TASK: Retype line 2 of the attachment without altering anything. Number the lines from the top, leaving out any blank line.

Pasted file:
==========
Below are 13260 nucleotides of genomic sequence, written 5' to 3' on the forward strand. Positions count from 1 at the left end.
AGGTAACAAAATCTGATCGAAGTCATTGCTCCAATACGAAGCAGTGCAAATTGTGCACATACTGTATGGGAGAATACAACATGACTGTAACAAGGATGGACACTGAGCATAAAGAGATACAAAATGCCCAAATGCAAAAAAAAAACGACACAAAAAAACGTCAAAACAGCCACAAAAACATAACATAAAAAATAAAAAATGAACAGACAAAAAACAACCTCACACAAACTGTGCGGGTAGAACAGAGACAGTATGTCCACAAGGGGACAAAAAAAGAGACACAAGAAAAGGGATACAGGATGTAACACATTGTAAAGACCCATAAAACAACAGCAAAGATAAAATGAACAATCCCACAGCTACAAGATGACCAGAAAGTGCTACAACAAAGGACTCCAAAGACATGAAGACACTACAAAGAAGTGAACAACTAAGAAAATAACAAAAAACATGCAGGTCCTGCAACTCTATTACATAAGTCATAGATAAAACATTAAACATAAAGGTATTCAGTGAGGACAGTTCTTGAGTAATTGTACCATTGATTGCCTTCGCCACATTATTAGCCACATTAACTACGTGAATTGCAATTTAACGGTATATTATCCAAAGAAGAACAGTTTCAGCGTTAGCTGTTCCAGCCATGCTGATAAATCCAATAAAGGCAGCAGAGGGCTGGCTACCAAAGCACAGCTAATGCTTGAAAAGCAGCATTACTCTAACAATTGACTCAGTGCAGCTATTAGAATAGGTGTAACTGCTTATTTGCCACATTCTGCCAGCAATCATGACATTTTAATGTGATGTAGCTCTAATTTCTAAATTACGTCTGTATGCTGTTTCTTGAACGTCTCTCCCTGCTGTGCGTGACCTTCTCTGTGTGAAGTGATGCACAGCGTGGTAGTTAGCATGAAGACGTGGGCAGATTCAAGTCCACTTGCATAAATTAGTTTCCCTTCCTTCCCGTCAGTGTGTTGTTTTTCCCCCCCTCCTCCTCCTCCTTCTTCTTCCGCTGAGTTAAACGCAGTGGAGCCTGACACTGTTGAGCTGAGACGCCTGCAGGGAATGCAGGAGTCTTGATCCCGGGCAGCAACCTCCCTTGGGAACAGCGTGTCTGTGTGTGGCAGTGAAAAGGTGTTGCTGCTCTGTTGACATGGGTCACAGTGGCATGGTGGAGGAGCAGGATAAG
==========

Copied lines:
AGGTAACAAAATCTGATCGAAGTCATTGCTCCAATACGAAGCAGTGCAAATTGTGCACATACTGTATGGGAGAATACAACATGACTGTAACAAGGATGGACACTGAGCATAAAGAGATACAAAATGCCCAAATGCAAAAAAAAAACGACACAAAAAAACGTCAAAACAGCCACAAAAACATAACATAAAAAATAAAAAATGAACAGACAAAAAACAACCTCACACAAACTGTGCGGGTAGAACAGAGACAGTATGTCCACAAGGGGACAAAAAAAGAGACACAAGAAAAGGGATACAGGATGTAACACATTGTAAAGACCCATAAAACAACAGCAAAGATAAAATGAACAATCCCACAGCTACAAGATGACCAGAAAGTGCTACAACAAAGGACTCCAAAGACATGAAGACACTACAAAGAAGTGAACAACTAAGAAAATAACAAAAAACATGCAGGTCCTGCAACTCTATTACATAAGTCATAGATAAAACATTAAACATAAAGGTATTCAGTGAGGACAGTTCTTGAGTAATTGTACCATTGATTGCCTTCGCCACATTATTAGCCACATTAACTACGTGAATTGCAATTTAACGGTATATTATCCAAAGAAGAACAGTTTCAGCGTTAGCTGTTCCAGCCATGCTGATAAATCCAATAAAGGCAGCAGAGGGCTGGCTACCAAAGCACAGCTAATGCTTGAAAAGCAGCATTACTCTAACAATTGACTCAGTGCAGCTATTAGAATAGGTGTAACTGCTTATTTGCCACATTCTGCCAGCAATCATGACATTTTAATGTGATGTAGCTCTAATTTCTAAATTACGTCTGTATGCTGTTTCTTGAACGTCTCTCCCTGCTGTGCGTGACCTTCTCTGTGTGAAGTGATGCACAGCGTGGTAGTTAGCATGAAGACGTGGGCAGATTCAAGTCCACTTGCATAAATTAGTTTCCCTTCCTTCCCGTCAGTGTGTTGTTTTTCCCCCCCTCCTCCTCCTCCTTCTTCTTCCGCTGAGTTAAACGCAGTGGAGCCTGACACTGTTGAGCTGAGACGCCTGCAGGGAATGCAGGAGTCTTGATCCCGGGCAGCAACCTCCCTTGGGAACAGCGTGTCTGTGTGTGGCAGTGAAAAGGTGTTGCTGCTCTGTTGACATGGGTCACAGTGGCATGGTGGAGGAGCAGGATAAG